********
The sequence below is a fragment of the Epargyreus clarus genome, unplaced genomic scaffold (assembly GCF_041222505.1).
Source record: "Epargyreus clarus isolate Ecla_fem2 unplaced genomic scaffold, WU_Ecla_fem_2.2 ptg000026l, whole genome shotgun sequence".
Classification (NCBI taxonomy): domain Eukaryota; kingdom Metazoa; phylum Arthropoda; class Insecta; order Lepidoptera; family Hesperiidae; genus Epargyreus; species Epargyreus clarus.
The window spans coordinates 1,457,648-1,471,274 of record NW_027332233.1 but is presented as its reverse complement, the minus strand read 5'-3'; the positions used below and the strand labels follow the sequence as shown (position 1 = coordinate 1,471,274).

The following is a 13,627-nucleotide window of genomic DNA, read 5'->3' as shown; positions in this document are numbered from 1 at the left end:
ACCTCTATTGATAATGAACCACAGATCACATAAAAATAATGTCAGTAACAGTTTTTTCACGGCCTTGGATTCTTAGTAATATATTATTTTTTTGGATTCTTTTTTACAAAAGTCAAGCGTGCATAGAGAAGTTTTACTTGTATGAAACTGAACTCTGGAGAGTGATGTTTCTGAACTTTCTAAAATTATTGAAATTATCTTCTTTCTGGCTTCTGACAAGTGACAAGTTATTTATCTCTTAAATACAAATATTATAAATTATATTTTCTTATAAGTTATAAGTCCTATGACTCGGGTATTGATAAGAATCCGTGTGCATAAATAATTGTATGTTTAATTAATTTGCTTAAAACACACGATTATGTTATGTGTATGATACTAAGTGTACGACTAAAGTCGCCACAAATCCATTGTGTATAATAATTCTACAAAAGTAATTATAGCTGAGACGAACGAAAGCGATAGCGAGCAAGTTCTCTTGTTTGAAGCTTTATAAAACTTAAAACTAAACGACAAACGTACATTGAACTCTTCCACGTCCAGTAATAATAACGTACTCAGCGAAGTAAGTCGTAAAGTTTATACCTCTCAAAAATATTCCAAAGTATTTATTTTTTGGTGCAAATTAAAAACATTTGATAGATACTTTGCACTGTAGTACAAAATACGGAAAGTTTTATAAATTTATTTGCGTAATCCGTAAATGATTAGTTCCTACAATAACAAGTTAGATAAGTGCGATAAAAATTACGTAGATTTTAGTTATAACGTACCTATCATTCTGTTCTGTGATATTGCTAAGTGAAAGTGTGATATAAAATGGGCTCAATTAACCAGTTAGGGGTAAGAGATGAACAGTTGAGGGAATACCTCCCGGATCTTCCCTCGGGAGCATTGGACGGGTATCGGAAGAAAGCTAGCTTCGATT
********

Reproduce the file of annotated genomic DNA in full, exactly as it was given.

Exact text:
The sequence below is a fragment of the Epargyreus clarus genome, unplaced genomic scaffold (assembly GCF_041222505.1).
Source record: "Epargyreus clarus isolate Ecla_fem2 unplaced genomic scaffold, WU_Ecla_fem_2.2 ptg000026l, whole genome shotgun sequence".
Classification (NCBI taxonomy): domain Eukaryota; kingdom Metazoa; phylum Arthropoda; class Insecta; order Lepidoptera; family Hesperiidae; genus Epargyreus; species Epargyreus clarus.
The window spans coordinates 1,457,648-1,471,274 of record NW_027332233.1 but is presented as its reverse complement, the minus strand read 5'-3'; the positions used below and the strand labels follow the sequence as shown (position 1 = coordinate 1,471,274).

The following is a 13,627-nucleotide window of genomic DNA, read 5'->3' as shown; positions in this document are numbered from 1 at the left end:
ACCTCTATTGATAATGAACCACAGATCACATAAAAATAATGTCAGTAACAGTTTTTTCACGGCCTTGGATTCTTAGTAATATATTATTTTTTTGGATTCTTTTTTACAAAAGTCAAGCGTGCATAGAGAAGTTTTACTTGTATGAAACTGAACTCTGGAGAGTGATGTTTCTGAACTTTCTAAAATTATTGAAATTATCTTCTTTCTGGCTTCTGACAAGTGACAAGTTATTTATCTCTTAAATACAAATATTATAAATTATATTTTCTTATAAGTTATAAGTCCTATGACTCGGGTATTGATAAGAATCCGTGTGCATAAATAATTGTATGTTTAATTAATTTGCTTAAAACACACGATTATGTTATGTGTATGATACTAAGTGTACGACTAAAGTCGCCACAAATCCATTGTGTATAATAATTCTACAAAAGTAATTATAGCTGAGACGAACGAAAGCGATAGCGAGCAAGTTCTCTTGTTTGAAGCTTTATAAAACTTAAAACTAAACGACAAACGTACATTGAACTCTTCCACGTCCAGTAATAATAACGTACTCAGCGAAGTAAGTCGTAAAGTTTATACCTCTCAAAAATATTCCAAAGTATTTATTTTTTGGTGCAAATTAAAAACATTTGATAGATACTTTGCACTGTAGTACAAAATACGGAAAGTTTTATAAATTTATTTGCGTAATCCGTAAATGATTAGTTCCTACAATAACAAGTTAGATAAGTGCGATAAAAATTACGTAGATTTTAGTTATAACGTACCTATCATTCTGTTCTGTGATATTGCTAAGTGAAAGTGTGATATAAAATGGGCTCAATTAACCAGTTAGGGGTAAGAGATGAACAGTTGAGGGAATACCTCCCGGATCTTCCCTCGGGAGCATTGGACGGGTATCGGAAGAAAGCTAGCTTCGATT